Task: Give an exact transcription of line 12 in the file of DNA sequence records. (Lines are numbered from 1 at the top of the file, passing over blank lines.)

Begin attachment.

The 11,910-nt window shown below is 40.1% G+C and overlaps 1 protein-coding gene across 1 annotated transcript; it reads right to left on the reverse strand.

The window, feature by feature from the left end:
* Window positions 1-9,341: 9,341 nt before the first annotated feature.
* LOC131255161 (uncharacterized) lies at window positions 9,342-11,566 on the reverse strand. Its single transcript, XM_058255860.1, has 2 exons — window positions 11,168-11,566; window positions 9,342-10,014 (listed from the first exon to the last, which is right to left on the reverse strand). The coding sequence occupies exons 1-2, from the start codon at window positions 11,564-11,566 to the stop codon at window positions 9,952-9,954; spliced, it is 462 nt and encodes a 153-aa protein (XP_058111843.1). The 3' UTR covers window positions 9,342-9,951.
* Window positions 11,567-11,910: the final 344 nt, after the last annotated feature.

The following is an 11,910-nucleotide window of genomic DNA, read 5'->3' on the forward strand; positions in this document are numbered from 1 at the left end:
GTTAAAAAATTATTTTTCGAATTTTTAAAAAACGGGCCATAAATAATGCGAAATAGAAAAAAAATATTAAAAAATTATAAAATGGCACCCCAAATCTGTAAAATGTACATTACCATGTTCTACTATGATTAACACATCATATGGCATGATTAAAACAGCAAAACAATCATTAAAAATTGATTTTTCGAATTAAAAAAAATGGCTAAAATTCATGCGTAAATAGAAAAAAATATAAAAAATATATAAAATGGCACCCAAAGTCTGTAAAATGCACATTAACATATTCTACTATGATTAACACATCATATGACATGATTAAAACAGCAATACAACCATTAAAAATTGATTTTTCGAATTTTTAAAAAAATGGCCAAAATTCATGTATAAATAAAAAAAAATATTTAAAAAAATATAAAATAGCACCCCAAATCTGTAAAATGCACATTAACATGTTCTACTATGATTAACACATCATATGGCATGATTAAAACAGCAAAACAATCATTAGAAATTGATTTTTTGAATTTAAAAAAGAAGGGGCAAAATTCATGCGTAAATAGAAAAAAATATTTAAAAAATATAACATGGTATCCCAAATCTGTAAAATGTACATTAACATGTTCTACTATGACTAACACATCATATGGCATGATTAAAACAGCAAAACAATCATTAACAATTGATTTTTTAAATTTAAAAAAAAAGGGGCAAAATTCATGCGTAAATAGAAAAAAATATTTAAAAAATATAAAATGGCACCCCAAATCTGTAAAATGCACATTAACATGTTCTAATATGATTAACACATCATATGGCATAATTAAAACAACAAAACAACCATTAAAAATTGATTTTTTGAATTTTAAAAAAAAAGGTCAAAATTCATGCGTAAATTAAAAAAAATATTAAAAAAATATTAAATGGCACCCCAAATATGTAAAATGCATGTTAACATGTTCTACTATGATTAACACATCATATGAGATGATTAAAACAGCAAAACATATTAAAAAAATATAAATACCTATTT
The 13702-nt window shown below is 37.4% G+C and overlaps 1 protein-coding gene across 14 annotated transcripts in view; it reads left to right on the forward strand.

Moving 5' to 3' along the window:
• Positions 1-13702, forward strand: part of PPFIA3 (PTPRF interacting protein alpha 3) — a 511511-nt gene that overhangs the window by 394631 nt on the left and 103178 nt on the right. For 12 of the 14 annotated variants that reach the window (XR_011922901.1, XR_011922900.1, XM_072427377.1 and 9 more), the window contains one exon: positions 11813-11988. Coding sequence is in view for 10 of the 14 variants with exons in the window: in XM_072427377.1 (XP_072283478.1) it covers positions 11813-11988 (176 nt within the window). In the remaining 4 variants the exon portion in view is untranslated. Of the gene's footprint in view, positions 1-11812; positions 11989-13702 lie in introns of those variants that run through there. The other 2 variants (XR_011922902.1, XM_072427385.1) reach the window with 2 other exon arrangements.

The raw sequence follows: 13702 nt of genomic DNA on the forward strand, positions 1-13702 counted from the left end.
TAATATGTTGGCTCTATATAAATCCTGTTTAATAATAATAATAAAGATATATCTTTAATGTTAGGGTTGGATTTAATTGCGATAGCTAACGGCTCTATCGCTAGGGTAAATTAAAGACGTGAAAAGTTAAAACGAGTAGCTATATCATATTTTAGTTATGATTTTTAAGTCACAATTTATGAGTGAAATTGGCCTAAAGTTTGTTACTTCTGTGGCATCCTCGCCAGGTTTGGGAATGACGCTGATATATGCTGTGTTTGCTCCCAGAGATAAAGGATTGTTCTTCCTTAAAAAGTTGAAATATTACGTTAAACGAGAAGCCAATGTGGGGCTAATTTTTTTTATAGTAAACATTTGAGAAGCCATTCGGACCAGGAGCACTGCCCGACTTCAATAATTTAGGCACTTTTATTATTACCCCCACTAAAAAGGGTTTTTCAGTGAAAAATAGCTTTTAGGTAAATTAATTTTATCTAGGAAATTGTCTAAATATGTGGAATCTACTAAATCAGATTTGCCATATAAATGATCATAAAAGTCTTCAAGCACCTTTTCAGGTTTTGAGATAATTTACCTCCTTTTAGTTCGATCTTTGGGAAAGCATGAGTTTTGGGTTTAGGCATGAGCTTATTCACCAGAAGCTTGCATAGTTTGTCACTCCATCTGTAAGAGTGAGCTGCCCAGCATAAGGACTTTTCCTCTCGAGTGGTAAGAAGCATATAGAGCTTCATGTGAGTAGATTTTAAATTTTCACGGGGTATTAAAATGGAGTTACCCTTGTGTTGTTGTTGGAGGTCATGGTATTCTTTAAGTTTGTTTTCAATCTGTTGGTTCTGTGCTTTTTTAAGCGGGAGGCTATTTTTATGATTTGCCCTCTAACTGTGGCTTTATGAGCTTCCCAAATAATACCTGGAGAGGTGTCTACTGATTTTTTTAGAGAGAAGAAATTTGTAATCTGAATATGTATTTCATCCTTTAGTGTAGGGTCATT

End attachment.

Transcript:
TAATATGTTGGCTCTATATAAATCCTGTTTAATAATAATAATAAAGATATATCTTTAATGTTAGGGTTGGATTTAATTGCGATAGCTAACGGCTCTATCGCTAGGGTAAATTAAAGACGTGAAAAGTTAAAACGAGTAGCTATATCATATTTTAGTTATGATTTTTAAGTCACAATTTATGAGTGAAATTGGCCTAAAGTTTGTTACTTCTGTGGCATCCTCGCCAGGTTTGGGAATGACGCTGATATATGCTGTGTTTGCTCCCAGAGATAAAGGATTGTTCTTCCTTAAAAAGTTGAAATATTACGTTAAACGAGAAGCCAATGTGGGGCTAATTTTTTTTATAGTAAACATTTGAGAAGCCATTCGGACCAGGAGCACTGCCCGACTTCAATAATTTAGGCACTTTTATTATTACCCCCACTAAAAAGGGTTTTTCAGTGAAAAATAGCTTTTAGGTAAATTAATTTTATCTAGGAAATTGTCTAAATATGTGGAATCTACTAAATCAGATTTGCCATATAAATGATCATAAAAGTCTTCAAGCACCTTTTCAGGTTTTGAGATAATTTACCTCCTTTTAGTTCGATCTTTGGGAAAGCATGAGTTTTGGGTTTAGGCATGAGCTTATTCACCAGAAGCTTGCATAGTTTGTCACTCCATCTGTAAGAGTGAGCTGCCCAGCATAAGGACTTTTCCTCTCGAGTGGTAAGAAGCATATAGAGCTTCATGTGAGTAGATTTTAAATTTTCACGGGGTATTAAAATGGAGTTACCCTTGTGTTGTTGTTGGAGGTCATGGTATTCTTTAAGTTTGTTTTCAATCTGTTGGTTCTGTGCTTTTTTAAGCGGGAGGCTATTTTTATGATTTGCCCTCTAACTGTGGCTTTATGAGCTTCCCAAATAATACCTGGAGAGGTGTCTACTGATTTTTTTAGAGAGAAGAAATTTGTAATCTGAATATGTATTTCATCCTTTAGTGTAGGGTCATT